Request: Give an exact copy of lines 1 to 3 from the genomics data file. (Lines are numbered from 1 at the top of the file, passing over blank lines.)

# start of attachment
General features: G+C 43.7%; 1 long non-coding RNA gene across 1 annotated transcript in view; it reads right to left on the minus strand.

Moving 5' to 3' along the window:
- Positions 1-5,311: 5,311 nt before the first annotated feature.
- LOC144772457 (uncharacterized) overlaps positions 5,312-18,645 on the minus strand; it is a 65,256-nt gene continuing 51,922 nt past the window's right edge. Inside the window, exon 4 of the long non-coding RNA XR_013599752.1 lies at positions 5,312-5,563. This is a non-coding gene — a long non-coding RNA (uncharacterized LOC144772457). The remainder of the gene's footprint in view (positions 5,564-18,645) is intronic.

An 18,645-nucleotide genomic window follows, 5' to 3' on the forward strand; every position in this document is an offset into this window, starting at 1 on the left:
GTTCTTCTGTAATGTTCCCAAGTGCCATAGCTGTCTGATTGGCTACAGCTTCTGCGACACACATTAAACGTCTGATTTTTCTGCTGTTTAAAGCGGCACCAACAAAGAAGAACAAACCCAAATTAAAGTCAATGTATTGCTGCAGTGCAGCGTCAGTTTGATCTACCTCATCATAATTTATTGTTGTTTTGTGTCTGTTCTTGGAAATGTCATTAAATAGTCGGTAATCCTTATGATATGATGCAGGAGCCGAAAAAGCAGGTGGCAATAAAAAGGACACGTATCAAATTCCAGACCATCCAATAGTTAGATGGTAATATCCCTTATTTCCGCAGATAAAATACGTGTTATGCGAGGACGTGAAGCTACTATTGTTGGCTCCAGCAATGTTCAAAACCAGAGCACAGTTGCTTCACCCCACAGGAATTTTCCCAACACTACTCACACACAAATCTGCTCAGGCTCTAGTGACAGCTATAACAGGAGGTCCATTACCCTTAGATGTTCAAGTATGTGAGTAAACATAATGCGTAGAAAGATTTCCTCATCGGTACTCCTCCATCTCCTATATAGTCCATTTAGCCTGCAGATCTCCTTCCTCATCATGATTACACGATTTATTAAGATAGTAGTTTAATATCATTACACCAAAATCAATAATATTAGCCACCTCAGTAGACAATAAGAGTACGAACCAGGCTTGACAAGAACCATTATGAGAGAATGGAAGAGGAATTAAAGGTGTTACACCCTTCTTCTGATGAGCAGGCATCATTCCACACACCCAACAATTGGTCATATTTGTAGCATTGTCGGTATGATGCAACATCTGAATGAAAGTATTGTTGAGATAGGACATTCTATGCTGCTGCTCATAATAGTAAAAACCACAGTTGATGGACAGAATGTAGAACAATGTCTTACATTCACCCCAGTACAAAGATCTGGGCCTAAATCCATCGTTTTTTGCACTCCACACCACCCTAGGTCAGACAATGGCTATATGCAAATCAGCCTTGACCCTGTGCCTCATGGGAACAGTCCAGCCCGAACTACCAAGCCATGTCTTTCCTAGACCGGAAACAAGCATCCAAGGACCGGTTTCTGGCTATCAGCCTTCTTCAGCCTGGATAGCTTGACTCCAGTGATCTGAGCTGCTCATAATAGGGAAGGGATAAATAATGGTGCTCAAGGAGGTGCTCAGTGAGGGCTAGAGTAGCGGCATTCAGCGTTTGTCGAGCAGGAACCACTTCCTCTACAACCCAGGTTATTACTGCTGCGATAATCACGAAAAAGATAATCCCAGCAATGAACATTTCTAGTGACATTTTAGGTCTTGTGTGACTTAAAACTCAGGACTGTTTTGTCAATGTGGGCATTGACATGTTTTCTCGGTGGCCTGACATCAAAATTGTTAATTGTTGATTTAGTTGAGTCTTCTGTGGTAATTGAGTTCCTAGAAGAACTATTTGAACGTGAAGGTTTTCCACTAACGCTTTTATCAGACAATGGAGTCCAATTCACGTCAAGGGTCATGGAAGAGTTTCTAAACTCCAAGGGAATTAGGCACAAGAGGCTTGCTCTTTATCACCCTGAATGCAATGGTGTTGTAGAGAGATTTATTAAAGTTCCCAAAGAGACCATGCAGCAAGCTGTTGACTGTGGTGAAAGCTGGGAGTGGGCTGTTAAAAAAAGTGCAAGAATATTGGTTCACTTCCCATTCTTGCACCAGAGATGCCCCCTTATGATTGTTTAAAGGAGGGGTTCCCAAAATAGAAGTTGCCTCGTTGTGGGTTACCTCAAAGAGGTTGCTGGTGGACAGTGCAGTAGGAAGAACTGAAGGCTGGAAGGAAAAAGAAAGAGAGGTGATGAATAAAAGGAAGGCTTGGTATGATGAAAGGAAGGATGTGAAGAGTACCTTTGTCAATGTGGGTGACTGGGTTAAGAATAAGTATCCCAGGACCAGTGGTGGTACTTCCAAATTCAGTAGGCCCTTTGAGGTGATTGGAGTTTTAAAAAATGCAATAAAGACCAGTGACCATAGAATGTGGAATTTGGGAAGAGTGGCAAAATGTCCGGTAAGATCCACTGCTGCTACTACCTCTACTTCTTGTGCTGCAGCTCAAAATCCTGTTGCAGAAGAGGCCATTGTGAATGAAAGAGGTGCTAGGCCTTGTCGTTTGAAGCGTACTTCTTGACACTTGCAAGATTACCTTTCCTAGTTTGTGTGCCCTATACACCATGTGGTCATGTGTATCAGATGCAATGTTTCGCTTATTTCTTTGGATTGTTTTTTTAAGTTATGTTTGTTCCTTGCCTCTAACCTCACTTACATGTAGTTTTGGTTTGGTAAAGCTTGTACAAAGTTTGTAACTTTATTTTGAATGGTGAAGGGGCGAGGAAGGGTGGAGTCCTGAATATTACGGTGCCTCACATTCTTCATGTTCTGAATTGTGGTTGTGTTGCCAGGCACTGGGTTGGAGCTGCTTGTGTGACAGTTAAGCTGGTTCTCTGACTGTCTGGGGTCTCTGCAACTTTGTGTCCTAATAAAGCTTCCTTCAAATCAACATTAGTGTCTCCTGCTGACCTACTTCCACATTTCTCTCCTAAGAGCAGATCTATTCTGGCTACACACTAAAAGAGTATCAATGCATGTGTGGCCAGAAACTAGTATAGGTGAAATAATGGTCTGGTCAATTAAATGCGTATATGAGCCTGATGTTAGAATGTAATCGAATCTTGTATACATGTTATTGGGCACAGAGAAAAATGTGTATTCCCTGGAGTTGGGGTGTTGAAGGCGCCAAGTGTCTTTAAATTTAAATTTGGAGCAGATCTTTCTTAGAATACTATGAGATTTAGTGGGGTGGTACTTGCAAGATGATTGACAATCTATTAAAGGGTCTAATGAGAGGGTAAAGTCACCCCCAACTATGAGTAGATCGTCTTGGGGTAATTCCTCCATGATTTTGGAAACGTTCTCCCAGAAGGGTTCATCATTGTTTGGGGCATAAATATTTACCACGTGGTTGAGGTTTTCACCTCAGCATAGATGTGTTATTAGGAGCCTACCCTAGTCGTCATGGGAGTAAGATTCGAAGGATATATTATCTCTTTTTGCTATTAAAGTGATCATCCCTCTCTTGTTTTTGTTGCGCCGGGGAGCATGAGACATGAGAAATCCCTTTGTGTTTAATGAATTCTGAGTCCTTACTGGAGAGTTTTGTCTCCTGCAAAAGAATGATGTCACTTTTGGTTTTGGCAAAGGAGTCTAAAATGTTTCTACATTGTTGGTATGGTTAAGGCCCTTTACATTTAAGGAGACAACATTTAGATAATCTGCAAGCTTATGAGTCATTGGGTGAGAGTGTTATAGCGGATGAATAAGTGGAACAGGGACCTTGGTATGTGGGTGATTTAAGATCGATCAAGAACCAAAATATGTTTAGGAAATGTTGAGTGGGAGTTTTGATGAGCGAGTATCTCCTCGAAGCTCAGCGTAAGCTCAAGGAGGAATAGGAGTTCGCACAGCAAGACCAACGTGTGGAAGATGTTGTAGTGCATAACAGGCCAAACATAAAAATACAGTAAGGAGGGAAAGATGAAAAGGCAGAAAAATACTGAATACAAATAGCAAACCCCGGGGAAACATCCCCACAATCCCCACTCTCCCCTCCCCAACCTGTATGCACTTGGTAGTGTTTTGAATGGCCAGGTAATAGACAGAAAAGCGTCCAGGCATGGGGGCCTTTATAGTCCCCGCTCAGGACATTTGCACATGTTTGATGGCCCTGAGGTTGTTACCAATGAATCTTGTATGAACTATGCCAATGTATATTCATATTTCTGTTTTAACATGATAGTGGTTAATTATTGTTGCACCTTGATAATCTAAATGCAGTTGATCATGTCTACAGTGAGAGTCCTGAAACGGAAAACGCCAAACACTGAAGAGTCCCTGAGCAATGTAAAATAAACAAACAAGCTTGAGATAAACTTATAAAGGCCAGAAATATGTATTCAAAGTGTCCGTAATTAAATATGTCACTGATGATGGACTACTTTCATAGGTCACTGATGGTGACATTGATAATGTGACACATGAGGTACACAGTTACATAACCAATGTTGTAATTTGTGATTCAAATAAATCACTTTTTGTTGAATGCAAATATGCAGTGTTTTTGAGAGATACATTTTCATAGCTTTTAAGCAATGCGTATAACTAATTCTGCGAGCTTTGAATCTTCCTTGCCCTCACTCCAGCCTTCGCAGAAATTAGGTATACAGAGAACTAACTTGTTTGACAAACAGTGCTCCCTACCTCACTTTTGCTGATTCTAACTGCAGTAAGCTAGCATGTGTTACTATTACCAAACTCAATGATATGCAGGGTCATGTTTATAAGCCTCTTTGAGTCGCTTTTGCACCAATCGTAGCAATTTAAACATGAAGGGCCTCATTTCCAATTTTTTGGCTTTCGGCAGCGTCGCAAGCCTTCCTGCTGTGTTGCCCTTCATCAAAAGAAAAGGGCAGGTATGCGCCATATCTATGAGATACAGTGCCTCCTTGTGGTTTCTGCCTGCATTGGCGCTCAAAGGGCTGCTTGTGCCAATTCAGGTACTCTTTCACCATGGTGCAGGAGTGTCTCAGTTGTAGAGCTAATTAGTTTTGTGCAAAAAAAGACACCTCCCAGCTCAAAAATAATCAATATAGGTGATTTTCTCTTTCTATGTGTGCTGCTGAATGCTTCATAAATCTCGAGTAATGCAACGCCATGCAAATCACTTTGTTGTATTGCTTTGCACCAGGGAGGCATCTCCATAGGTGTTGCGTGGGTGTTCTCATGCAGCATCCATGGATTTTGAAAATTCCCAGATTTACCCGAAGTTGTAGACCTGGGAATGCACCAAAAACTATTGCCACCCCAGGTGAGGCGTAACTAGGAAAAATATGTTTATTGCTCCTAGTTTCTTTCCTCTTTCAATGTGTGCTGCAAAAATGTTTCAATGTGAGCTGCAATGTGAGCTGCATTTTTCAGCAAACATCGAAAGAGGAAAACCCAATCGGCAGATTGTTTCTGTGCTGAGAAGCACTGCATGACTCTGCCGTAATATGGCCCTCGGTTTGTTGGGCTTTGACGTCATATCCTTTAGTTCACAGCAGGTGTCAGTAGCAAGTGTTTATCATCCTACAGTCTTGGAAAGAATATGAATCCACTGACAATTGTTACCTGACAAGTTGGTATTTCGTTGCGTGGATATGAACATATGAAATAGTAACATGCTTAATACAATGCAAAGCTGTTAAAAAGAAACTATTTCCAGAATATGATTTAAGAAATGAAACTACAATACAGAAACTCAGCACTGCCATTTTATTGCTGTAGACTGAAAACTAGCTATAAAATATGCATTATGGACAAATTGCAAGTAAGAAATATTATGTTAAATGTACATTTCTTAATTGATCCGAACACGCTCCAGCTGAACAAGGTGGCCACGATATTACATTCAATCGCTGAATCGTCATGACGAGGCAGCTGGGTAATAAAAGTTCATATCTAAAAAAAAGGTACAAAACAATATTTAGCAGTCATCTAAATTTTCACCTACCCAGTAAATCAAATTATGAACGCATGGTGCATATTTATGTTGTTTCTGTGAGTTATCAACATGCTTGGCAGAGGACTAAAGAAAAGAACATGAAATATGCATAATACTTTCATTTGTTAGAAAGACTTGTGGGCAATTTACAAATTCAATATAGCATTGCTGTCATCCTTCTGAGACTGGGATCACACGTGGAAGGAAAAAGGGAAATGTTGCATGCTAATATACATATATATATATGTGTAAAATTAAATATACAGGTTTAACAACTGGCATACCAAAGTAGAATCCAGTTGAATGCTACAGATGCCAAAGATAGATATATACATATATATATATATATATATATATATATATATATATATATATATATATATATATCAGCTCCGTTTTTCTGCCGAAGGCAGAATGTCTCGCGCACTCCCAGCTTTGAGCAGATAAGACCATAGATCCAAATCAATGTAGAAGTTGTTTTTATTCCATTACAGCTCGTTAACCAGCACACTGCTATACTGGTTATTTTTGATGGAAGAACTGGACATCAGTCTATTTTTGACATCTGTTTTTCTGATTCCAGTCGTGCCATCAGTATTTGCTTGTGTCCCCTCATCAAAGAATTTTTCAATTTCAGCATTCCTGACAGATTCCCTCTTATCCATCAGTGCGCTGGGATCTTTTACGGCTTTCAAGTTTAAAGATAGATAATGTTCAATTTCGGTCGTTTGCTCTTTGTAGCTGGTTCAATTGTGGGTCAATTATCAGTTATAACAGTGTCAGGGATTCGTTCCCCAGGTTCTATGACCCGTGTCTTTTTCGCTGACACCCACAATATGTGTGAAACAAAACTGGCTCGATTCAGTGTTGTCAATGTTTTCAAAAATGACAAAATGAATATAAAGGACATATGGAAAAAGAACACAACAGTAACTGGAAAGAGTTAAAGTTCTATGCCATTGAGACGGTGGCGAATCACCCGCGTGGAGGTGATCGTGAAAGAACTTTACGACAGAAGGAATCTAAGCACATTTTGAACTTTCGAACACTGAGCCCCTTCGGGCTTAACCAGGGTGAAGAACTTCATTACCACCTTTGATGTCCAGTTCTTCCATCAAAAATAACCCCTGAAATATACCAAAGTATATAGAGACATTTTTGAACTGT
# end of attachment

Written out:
General features: G+C 43.7%; 1 long non-coding RNA gene across 1 annotated transcript in view; it reads right to left on the minus strand.

Moving 5' to 3' along the window:
- Positions 1-5,311: 5,311 nt before the first annotated feature.